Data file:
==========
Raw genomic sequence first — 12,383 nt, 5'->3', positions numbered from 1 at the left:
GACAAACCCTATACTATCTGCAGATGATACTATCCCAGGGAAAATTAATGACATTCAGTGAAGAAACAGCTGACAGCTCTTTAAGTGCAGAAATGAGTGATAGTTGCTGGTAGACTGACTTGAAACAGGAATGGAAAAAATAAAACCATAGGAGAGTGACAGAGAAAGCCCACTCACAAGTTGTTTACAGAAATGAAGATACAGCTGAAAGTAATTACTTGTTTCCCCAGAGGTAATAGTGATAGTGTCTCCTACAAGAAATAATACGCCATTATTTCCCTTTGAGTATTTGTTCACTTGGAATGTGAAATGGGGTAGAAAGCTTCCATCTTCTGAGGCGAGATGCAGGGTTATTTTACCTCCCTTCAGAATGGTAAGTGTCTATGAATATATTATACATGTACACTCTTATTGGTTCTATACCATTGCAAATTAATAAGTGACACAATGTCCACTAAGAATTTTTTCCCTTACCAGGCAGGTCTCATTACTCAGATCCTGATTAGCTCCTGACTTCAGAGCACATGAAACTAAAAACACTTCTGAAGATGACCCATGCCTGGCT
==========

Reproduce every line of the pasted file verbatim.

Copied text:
Raw genomic sequence first — 12,383 nt, 5'->3', positions numbered from 1 at the left:
GACAAACCCTATACTATCTGCAGATGATACTATCCCAGGGAAAATTAATGACATTCAGTGAAGAAACAGCTGACAGCTCTTTAAGTGCAGAAATGAGTGATAGTTGCTGGTAGACTGACTTGAAACAGGAATGGAAAAAATAAAACCATAGGAGAGTGACAGAGAAAGCCCACTCACAAGTTGTTTACAGAAATGAAGATACAGCTGAAAGTAATTACTTGTTTCCCCAGAGGTAATAGTGATAGTGTCTCCTACAAGAAATAATACGCCATTATTTCCCTTTGAGTATTTGTTCACTTGGAATGTGAAATGGGGTAGAAAGCTTCCATCTTCTGAGGCGAGATGCAGGGTTATTTTACCTCCCTTCAGAATGGTAAGTGTCTATGAATATATTATACATGTACACTCTTATTGGTTCTATACCATTGCAAATTAATAAGTGACACAATGTCCACTAAGAATTTTTTCCCTTACCAGGCAGGTCTCATTACTCAGATCCTGATTAGCTCCTGACTTCAGAGCACATGAAACTAAAAACACTTCTGAAGATGACCCATGCCTGGCT